The Free Zone : Can Runewaker Repeat its Success?

Runewalker, the creators of Runes of Magic, is now working with Sony Online Entertainment to bring a new game, Dragon’s Prophet, to the world. In today’s Free Zone column, we speculate as to whether or not Runewalker can ‘hit another one out of the park’. Check it out before lending your voice to the conversation in the comments.

This former status, has contributed to my interest in Dragon’s Prophet. The IP is new and thus unrelated, but it’s from the same developer, Taiwan-based Runewaker. So, I wonder if the studio can follow up with a second success. As well, there’s a personal factor. I simply happen to like the concept, which is based on taming the great creatures to accompany and aid you on your adventures. So, any title featuring this element tends to grab a bit more of my attention than average.

Read more of Richard Aihoshi’s The Free Zone: Can Runewaker Repeat its Success?
The cherry on top of all of this: Guild Wars 2 will have a much milder death penalty.Players who have recently been downed several times will take longer to revive each time. If no one revives you, you can spend a small amount of gold to come back at a waypoint. It’s as simple as that, and why not? Why should we debuff you, take away experience, or make you run around for five minutes as a ghost instead of letting you actually play the game? We couldn’t think of a reason. Well, we did actually think of a reason–it just wasn’t a good one. Death penalties make death in-game a more tense experience. It just isn’t fun. We want to get you back into the action (fun) as quickly as possible. Defeat is the penalty; we don’t have to penalize you a second time.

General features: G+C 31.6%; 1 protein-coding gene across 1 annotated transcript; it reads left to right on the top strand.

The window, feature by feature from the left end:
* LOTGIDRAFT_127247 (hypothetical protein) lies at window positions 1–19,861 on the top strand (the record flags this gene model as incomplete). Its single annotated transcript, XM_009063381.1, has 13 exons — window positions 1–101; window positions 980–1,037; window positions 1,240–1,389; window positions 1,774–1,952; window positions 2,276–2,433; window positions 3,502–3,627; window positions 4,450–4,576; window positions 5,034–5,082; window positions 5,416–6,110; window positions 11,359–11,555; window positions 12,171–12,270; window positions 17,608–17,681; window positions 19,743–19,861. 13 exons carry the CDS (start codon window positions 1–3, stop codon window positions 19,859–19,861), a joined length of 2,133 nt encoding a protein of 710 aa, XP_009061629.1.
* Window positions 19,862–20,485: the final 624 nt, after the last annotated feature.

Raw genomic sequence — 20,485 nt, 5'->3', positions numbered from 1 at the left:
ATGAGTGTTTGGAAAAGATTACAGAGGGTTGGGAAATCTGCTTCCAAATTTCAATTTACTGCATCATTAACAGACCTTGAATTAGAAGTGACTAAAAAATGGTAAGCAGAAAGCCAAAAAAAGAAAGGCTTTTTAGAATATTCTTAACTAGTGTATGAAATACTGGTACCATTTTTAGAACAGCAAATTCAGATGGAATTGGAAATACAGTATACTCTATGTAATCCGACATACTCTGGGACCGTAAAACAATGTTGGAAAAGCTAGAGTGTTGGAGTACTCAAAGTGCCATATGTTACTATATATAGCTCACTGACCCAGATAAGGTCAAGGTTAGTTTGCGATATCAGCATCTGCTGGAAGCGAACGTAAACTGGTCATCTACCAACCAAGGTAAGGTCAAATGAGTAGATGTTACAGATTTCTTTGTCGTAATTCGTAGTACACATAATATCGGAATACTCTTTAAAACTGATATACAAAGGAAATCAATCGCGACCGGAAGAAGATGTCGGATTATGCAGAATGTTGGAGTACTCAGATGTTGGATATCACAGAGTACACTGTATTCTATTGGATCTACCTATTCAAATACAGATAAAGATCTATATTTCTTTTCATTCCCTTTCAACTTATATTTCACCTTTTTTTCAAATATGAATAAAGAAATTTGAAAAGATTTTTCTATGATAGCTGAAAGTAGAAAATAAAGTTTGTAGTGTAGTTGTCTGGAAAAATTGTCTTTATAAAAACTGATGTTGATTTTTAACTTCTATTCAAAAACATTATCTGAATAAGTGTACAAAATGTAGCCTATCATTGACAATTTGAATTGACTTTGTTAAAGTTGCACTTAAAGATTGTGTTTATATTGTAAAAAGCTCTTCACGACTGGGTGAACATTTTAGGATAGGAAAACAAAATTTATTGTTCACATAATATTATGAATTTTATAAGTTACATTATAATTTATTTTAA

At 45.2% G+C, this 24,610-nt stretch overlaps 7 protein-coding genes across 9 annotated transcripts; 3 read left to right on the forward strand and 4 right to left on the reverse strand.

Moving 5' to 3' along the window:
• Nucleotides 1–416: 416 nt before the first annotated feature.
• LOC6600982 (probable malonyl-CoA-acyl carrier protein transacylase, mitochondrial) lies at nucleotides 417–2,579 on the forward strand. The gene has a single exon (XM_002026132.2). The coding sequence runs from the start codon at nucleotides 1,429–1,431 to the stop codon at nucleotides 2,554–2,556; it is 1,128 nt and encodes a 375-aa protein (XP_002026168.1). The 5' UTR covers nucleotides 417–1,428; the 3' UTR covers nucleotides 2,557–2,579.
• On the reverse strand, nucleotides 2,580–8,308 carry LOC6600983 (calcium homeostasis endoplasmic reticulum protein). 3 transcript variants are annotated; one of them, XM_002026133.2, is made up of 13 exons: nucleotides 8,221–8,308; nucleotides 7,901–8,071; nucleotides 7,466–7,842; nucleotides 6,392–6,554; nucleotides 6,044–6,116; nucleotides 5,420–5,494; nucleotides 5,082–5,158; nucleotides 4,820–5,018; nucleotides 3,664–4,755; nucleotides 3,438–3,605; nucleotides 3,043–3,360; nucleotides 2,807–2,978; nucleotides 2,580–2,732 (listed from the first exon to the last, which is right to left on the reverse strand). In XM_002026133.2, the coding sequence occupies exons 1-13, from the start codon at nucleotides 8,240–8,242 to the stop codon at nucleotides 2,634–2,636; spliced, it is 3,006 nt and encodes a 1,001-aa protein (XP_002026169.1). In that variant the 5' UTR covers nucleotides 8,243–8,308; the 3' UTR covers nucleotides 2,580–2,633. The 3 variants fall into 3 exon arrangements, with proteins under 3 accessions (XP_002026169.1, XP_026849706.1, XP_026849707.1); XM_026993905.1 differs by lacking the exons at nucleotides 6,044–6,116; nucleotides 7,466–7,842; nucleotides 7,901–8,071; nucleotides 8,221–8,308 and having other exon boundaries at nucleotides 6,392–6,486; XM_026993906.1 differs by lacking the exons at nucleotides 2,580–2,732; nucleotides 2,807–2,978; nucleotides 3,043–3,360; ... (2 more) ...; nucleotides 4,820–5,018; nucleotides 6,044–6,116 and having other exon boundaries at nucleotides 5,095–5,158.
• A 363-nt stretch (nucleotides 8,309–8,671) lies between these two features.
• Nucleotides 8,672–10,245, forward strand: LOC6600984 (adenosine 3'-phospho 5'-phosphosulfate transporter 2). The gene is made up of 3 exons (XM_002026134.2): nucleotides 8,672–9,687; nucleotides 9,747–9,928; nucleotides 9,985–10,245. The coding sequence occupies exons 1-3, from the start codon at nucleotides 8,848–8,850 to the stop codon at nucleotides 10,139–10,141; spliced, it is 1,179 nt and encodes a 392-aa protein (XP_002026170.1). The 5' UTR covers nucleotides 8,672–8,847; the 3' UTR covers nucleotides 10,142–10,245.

Everyone take a deep breath. It’s going to be OK.

Simple systems like this, along with cross-profession combos, and the dedicated healing skill slot, help free players from the MMORPG shackles, and let us break the mold even more. We’re making players more self sufficient, but are also providing appealing ways for them to effortlessly work together to create a more inspired moment-to-moment experience. That is why Guild Wars 2 does not have a dedicated healing class.

We have lots of people in our studio that enjoyed playing monks in Guild Wars and healers in other games. We examined what it was about the healer archetypes that people really enjoyed, and we took a look at what it was about those archetypes that made the game less enjoyable. Then we created professions to appeal to those types of players.

Support players want to be able to say, “Remember that one time when I saved you from certain death?” They want to stand in the line of fire and block attacks. They want to surround their allies with a swirling dome of air that keeps enemy projectiles from passing through it. It’s not about clicking on a health bar and watching it go up, it’s about being there for your friends when they need you.

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